Multiple independent paths of execution called threads can coexist within the same process to share resources such as code and data. In this video, learn about the implications of using multiple threads or multiple processes to structure concurrent and parallel programs.
- When a computer runs an application, that instance of the program executing is referred to as a process. A process consists of the program's code, its data, and information about its state. Each process is independent and has its own separate address space and memory. A computer can have hundreds of active processes at once, and an operating system's job is to manage all of them. - Now within every process, there are one or more smaller sub-elements called threads. These are kind of like tiny processes. Each of those threads is an independent path of execution through the program, a different sequence of instructions. And they can only exist as part of a process. Threads are the basic units that the operating system manages and it allocates time on the processor to actually execute them. - To conceptualize the relationship between a process and its threads, think of Olivia and I cooking together in the kitchen as being two threads, executing as part of the same process. - We both work independently, doing our own tasks that contribute to the overall execution of our program. For example, if we are part of a process to make a salad, my thread might handle retrieving vegetables from the pantry and fridge. - And I'll handle chopping them up. If the program requires other tasks, we might create additional threads to handle those too. Hey Steve. - Hey. - Can you make some salad dressing? - I sure can. - Now our salad making process has three active threads. And when one of those threads finishes executing its instructions. - All done. - It'll exit and leave the remaining threads to continue what they're doing. - Threads that belong to the same process share the process's address space, which gives them access to the same resources and memory, including the program's executable code and data. You can think of the kitchen that our two threads are working in like the shared address space for our process. We both have direct access to the same cookbooks, containing our instructions, or code, and the ingredients that we're cooking with represents the data and variables we're manipulating. The ability for both of us to use these resources is certainly convenient, and it enables us to easily work together. But it does create the potential to cause problems if we don't coordinate our actions, as we'll see later in this course. - Sharing resources between separate processes is not as easy as sharing between threads in the same process, because every process exists in its own address space, its own separate kitchen. In this process, our two threads are making a salad. But that other process next door is running a different program. Those threads are bakin' a cake. - Our variables and data are isolated to this address space, this kitchen. So the threads in the other process can't directly access our salad data. - Good, we don't want you healthy salad makers messing with our cake either. - There are ways to communicate and share data between processes, but it requires a bit more work than communicating between threads. You have to use system provided inter-process communication mechanisms like sockets and pipes, allocating special inter-process shared memory space, or using remote procedure calls, which is beyond the scope of what we'll be discussing in this course. - Now, it's possible to write parallel programs that use multiple processes working together towards a common goal, or using multiple threads within a single process. - So which is better, using multiple threads or multiple processes? - Well, like most things in programming, it depends. It depends on what you're doing and the environment it's running in, because the implementation of threads and processes differs between operating systems and programming languages. If your application is going to be distributed across multiple computers, you'll most likely need separate processes for that. But as a rule of thumb, if you can structure your program to take advantage of multiple threads, stick with using threads, rather than multiple processes. Threads are considered lightweight compared to processes, which are more resource intensive. A thread requires less overhead to create and terminate than a process, and it's usually faster for an operating system to switch between executing threads from the same process, than to switch between different processes.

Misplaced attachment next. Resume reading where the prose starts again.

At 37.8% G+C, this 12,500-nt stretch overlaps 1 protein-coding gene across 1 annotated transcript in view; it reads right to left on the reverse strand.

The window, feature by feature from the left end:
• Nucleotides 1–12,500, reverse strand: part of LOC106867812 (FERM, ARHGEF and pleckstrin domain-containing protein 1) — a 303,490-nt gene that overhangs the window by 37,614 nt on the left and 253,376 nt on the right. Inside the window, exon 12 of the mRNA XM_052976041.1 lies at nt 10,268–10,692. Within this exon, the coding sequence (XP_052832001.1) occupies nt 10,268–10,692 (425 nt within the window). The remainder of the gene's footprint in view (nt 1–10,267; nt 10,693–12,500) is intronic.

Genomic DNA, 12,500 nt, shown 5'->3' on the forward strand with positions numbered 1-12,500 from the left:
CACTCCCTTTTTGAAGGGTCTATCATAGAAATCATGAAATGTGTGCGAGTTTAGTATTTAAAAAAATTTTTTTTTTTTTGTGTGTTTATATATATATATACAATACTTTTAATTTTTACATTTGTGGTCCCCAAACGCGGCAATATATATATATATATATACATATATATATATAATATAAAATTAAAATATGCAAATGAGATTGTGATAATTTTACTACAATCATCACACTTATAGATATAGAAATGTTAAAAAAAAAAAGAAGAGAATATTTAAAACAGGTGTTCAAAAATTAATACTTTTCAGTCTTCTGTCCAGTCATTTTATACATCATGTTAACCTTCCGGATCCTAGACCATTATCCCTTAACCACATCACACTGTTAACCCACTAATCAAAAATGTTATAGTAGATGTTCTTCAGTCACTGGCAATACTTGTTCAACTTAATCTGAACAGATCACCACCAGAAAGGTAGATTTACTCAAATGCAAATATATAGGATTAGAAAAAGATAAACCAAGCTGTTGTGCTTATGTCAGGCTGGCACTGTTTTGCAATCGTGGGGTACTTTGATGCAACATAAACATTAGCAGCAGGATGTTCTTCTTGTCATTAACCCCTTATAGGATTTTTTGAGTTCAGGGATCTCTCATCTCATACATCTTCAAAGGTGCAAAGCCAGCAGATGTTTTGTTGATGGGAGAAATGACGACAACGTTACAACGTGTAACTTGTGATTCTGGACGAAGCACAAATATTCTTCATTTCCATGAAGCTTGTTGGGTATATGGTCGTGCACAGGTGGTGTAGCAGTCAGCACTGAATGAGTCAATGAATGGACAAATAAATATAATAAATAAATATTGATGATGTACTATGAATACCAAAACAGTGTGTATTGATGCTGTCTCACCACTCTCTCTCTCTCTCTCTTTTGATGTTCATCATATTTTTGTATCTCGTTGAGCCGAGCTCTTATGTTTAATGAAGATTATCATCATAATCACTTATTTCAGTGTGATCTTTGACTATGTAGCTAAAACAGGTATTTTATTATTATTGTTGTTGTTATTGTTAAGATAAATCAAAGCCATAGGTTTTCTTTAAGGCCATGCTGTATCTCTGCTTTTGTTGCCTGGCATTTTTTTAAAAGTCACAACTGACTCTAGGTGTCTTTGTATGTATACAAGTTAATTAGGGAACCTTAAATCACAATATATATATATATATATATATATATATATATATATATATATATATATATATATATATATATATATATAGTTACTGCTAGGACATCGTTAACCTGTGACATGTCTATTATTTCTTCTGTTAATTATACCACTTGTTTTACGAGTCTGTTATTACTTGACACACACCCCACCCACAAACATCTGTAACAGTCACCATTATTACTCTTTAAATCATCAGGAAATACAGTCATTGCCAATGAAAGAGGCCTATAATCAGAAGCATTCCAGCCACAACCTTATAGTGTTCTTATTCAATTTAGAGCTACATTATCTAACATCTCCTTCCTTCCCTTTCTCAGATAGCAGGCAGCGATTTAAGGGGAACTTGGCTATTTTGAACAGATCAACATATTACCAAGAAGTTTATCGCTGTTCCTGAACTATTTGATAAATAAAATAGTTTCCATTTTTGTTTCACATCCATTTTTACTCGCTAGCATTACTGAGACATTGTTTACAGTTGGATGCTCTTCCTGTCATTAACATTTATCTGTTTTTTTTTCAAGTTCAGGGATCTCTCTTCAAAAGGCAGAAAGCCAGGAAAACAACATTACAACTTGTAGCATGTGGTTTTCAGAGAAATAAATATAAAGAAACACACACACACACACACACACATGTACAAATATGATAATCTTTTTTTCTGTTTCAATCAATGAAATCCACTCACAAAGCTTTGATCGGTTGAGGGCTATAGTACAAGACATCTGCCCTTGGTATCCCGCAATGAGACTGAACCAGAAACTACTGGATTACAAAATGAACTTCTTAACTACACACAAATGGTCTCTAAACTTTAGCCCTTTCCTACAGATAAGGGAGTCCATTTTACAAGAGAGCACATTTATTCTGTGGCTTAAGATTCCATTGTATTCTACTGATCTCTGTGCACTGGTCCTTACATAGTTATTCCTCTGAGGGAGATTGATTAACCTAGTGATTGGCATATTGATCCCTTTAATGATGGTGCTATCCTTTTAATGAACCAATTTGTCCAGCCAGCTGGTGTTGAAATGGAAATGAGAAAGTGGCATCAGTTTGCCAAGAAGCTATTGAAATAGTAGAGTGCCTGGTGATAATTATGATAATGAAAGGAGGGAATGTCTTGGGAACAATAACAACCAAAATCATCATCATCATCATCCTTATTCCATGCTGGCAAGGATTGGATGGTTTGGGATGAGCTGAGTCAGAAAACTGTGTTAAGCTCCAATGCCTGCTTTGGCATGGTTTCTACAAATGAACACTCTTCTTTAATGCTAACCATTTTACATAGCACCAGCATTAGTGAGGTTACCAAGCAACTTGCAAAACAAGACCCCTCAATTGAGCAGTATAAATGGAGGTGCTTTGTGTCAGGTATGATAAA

- Parallel computing architectures
- Shared vs. distributed memory
- Thread vs. process
- Execution scheduling
- The thread lifecycle in C++
- Mutual exclusion
- Locking in recursive and shared mutexes
- Acquiring a lock on a mutex with a try lock
- Resolving deadlock and livelock conditions